Mars: War Logs Review
The Good: Surprisingly strong story. Innovative take on melee combat system.
The Bad: That mostly turns out not to work all that well.
The Ugly: Bland pallets, crappy sidekick AI, rotten keymapping.
Mars: War Logs is a hard game to completely hate. How’s that for a quote to put on the back of the box? It tries a lot of different things to break out of the ordinary action brawler RPG mold, and while most of what they try doesn’t work, I have to give them some points for trying. Perhaps future generations will attempt to carry on some of these ideas with greater success and execution.
Set in the future (maybe they mention a specific date and I forgot it, maybe they don’t) there is a war going on Mars. Here’s a word of advice to game designers: don’t set games on Mars. It ruins the color palette and is brutal on the eyes. Look! Red sand! And more red sand! And here’s some that is kind of reddish-brown! Oh! The variety! Anyway, as a young soldier and then POW, you are thrust into a brutal prison camp where your assets, pun intended, are immediately up for grabs. You are rescued by another prisoner, and it turns out that other prisoner is the role you play throughout the game. The role of the first prisoner (who is named Innocence – there’s kind of a long story there I’m not going to go into) is that of story narrator. And although it is a narrative technique that is unevenly applied at best, Innocence’s observations of your activities add some nice touches to the overall storyline.
In prison you are introduced to the combat system, which focuses strongly on melee. Attacks, blocks, counter attacks, guard breaks, and some dirty tricks add up to what should have been pretty exciting fighting mechanics, but falls prey to the fact that fighting in that way against a single opponent is hard, two opponents is very hard, and three is absolutely impossible. With three guys all swinging pipes at your head, feints and blocks and almost any strategy quickly gives way to evasion rolls and running around in circles. Combat ends up involving a ridiculous amount of dive rolls, making a quick swing or two, and rolling away again, like a combat technique mixed with a pre-school gymnastics class. Your sidekick (who is Innocence early one, but can be swapped out later) doesn’t do all this rolling around, and therefore very quickly ends up unconscious on the ground, serving as little more than a speed bump to delay additional enemies from dog piling on you.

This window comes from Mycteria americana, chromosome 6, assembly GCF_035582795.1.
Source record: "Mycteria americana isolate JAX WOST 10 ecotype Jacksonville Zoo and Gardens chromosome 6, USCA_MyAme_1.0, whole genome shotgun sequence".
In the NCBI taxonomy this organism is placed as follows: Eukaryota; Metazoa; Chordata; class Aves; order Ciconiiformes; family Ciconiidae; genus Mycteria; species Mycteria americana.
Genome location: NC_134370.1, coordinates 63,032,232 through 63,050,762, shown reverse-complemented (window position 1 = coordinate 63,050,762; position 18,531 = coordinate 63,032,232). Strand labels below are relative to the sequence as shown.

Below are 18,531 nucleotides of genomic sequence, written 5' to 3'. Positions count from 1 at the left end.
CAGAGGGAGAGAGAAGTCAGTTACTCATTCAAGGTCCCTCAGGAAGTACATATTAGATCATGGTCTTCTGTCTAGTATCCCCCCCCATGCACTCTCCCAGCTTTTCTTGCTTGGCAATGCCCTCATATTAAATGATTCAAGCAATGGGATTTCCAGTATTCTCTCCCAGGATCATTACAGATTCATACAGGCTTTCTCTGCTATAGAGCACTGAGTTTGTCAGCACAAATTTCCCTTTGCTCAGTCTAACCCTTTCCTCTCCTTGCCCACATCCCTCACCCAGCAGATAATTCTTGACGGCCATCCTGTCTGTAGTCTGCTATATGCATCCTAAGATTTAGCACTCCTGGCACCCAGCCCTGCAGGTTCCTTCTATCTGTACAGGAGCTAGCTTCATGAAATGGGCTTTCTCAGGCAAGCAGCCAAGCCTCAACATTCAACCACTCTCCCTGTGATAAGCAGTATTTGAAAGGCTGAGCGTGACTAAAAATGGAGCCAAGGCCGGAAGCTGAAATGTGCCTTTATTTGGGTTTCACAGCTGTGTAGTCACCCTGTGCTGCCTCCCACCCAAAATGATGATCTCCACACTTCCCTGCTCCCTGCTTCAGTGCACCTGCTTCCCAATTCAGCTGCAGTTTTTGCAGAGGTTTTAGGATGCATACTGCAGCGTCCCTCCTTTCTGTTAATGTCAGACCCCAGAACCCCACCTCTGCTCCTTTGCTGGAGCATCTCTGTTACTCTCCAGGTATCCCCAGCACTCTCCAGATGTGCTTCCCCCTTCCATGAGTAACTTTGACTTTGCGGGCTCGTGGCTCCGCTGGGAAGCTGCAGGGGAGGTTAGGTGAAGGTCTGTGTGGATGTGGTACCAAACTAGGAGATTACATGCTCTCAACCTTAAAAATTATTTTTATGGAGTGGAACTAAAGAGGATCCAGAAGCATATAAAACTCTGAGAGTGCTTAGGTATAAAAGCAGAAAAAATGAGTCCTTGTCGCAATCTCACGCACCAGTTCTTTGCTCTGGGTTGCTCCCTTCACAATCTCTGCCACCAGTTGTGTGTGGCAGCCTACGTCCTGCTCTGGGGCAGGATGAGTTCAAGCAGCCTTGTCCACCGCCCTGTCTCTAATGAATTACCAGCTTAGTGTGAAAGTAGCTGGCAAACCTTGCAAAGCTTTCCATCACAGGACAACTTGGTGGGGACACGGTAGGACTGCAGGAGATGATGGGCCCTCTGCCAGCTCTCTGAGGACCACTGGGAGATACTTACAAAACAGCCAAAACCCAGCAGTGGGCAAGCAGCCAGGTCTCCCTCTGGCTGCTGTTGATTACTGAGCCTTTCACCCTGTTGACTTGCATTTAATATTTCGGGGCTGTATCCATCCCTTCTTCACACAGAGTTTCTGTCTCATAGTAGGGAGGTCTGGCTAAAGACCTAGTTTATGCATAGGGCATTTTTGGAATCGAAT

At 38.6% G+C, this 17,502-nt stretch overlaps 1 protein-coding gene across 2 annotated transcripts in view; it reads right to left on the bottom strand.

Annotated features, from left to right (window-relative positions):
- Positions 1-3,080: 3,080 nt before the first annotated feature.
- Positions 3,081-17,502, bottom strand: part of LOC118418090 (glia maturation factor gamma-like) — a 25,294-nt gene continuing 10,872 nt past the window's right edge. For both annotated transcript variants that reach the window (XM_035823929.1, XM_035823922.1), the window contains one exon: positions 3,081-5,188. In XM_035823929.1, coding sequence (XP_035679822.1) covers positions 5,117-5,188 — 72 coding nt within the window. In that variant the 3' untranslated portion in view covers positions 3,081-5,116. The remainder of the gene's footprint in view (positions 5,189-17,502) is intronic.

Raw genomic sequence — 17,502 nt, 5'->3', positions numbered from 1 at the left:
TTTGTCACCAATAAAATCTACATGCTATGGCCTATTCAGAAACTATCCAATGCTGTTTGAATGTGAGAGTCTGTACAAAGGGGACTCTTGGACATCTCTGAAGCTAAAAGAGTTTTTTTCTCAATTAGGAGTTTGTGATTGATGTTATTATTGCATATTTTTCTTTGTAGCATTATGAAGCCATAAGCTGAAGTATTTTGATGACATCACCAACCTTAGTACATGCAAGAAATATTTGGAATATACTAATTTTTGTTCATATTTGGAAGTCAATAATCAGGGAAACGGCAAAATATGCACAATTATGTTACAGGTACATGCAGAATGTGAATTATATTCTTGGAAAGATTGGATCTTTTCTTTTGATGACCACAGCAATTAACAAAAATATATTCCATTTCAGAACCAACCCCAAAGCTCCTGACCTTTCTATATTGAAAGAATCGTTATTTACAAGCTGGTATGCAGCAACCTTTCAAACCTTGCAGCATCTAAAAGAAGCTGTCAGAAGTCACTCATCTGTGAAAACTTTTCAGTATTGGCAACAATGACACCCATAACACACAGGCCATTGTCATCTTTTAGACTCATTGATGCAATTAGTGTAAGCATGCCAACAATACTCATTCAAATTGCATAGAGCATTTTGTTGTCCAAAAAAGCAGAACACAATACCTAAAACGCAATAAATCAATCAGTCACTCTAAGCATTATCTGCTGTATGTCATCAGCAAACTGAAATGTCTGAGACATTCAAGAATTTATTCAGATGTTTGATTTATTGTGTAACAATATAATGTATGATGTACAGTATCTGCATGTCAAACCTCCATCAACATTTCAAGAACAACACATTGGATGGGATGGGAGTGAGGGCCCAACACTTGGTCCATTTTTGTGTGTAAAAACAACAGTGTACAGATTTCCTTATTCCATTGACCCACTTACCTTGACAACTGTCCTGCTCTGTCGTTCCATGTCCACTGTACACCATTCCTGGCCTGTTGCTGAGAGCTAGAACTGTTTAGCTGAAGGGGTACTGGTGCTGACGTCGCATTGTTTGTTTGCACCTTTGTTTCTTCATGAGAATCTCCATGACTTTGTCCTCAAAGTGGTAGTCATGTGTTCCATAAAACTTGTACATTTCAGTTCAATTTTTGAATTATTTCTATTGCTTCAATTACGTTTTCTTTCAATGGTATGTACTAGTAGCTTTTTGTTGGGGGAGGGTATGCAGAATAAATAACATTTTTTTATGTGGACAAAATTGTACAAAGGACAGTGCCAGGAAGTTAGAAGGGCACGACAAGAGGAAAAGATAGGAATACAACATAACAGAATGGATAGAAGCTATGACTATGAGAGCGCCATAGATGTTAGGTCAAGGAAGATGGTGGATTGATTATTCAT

Weapons and armor are, appropriate to the story, scrap pieces of this and that. You start with, say, an iron pipe, but can kludge on bits of cloth or leather to improve the handle or metal and bone to improve the blade to increase the damage numbers. Interestingly such makeshift weapons never wear out or require repair, which doesn’t fit well in the theme, but otherwise the crafting system is pretty good. When you have shortages in one material, you can somehow create the scraps you need from other ones. Several pieces of cloth can be combined to make leather. Leather and (I think) metal can be combined to make bone. That alchemy is a little perplexing, and the inventory menu that lets you do that is supremely irritating. Merchants can also sell you scrap you need to complete an upgrade (their menu structure is also almost completely worthless). Beyond all the scrap hauling, there is a material known as “serum” that behaves somewhat like money in that you can use it to bribe people and buy things, but you can also loot serum from fallen enemies (doing so kills them, though you can get less serum without killing them). Health potions are also created with serum, so it’s a pretty all-purpose substance.